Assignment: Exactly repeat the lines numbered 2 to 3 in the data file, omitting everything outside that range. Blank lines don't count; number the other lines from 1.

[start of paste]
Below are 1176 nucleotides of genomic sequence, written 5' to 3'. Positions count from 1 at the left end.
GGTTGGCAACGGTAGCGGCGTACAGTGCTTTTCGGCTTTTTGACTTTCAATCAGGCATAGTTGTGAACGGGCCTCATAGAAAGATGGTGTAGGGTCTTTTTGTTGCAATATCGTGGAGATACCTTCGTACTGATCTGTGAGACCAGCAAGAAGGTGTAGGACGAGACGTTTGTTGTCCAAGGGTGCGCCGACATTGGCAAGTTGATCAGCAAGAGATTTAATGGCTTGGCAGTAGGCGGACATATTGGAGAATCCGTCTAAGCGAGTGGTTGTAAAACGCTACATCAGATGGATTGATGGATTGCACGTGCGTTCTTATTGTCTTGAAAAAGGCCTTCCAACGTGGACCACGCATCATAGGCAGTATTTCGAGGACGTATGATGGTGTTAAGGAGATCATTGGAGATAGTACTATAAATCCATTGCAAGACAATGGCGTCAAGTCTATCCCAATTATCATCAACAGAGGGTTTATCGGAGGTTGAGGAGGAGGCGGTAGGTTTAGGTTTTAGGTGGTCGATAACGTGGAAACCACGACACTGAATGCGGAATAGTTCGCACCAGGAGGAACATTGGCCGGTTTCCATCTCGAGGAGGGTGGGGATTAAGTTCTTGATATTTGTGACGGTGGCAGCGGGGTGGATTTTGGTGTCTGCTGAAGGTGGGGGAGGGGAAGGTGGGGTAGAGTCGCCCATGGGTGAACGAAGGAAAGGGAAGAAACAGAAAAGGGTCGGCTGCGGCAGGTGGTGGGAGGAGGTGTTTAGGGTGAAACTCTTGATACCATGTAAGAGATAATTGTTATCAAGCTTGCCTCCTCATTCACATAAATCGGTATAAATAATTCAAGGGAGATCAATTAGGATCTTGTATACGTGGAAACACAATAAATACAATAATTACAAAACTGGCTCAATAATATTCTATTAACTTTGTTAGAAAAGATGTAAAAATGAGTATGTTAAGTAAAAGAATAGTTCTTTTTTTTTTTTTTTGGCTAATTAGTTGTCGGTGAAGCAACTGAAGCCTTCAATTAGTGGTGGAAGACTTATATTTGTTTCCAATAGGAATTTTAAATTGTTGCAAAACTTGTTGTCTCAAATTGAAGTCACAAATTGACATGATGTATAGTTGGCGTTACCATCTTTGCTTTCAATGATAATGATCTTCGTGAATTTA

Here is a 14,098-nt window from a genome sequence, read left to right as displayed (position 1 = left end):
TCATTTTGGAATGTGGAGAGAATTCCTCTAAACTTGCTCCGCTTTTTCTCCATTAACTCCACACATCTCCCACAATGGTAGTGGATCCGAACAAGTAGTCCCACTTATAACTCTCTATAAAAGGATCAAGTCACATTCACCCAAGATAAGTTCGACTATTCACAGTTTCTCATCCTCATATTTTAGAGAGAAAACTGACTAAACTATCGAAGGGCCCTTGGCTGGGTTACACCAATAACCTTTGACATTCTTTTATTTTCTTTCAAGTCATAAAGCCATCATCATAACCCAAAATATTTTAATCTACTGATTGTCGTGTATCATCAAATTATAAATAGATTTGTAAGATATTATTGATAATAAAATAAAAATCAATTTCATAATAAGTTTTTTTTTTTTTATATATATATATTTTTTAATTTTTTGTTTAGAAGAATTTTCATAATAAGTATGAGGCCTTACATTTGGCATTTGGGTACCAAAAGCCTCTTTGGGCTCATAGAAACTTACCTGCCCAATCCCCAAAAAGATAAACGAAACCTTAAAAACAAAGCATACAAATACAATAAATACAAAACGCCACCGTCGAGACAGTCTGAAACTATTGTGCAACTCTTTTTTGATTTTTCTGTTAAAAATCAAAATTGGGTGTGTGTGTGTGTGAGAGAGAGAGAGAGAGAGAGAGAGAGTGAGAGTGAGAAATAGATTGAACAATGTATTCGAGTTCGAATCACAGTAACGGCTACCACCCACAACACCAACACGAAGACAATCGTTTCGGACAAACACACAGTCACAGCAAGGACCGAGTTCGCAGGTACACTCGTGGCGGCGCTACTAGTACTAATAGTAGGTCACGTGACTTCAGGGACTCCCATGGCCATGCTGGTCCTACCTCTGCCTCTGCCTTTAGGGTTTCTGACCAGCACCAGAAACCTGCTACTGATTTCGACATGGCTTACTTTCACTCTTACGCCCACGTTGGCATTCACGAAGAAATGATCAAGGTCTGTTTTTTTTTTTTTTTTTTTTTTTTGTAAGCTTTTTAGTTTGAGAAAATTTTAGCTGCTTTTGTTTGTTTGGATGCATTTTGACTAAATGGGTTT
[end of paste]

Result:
GGTTGGCAACGGTAGCGGCGTACAGTGCTTTTCGGCTTTTTGACTTTCAATCAGGCATAGTTGTGAACGGGCCTCATAGAAAGATGGTGTAGGGTCTTTTTGTTGCAATATCGTGGAGATACCTTCGTACTGATCTGTGAGACCAGCAAGAAGGTGTAGGACGAGACGTTTGTTGTCCAAGGGTGCGCCGACATTGGCAAGTTGATCAGCAAGAGATTTAATGGCTTGGCAGTAGGCGGACATATTGGAGAATCCGTCTAAGCGAGTGGTTGTAAAACGCTACATCAGATGGATTGATGGATTGCACGTGCGTTCTTATTGTCTTGAAAAAGGCCTTCCAACGTGGACCACGCATCATAGGCAGTATTTCGAGGACGTATGATGGTGTTAAGGAGATCATTGGAGATAGTACTATAAATCCATTGCAAGACAATGGCGTCAAGTCTATCCCAATTATCATCAACAGAGGGTTTATCGGAGGTTGAGGAGGAGGCGGTAGGTTTAGGTTTTAGGTGGTCGATAACGTGGAAACCACGACACTGAATGCGGAATAGTTCGCACCAGGAGGAACATTGGCCGGTTTCCATCTCGAGGAGGGTGGGGATTAAGTTCTTGATATTTGTGACGGTGGCAGCGGGGTGGATTTTGGTGTCTGCTGAAGGTGGGGGAGGGGAAGGTGGGGTAGAGTCGCCCATGGGTGAACGAAGGAAAGGGAAGAAACAGAAAAGGGTCGGCTGCGGCAGGTGGTGGGAGGAGGTGTTTAGGGTGAAACTCTTGATACCATGTAAGAGATAATTGTTATCAAGCTTGCCTCCTCATTCACATAAATCGGTATAAATAATTCAAGGGAGATCAATTAGGATCTTGTATACGTGGAAACACAATAAATACAATAATTACAAAACTGGCTCAATAATATTCTATTAACTTTGTTAGAAAAGATGTAAAAATGAGTATGTTAAGTAAAAGAATAGTTCTTTTTTTTTTTTTTTGGCTAATTAGTTGTCGGTGAAGCAACTGAAGCCTTCAATTAGTGGTGGAAGACTTATATTTGTTTCCAATAGGAATTTTAAATTGTTGCAAAACTTGTTGTCTCAAATTGAAGTCACAAATTGACATGATGTATAGTTGGCGTTACCATCTTTGCTTTCAATGATAATGATCTTCGTGAATTTA

Here is a 14,098-nt window from a genome sequence, read left to right as displayed (position 1 = left end):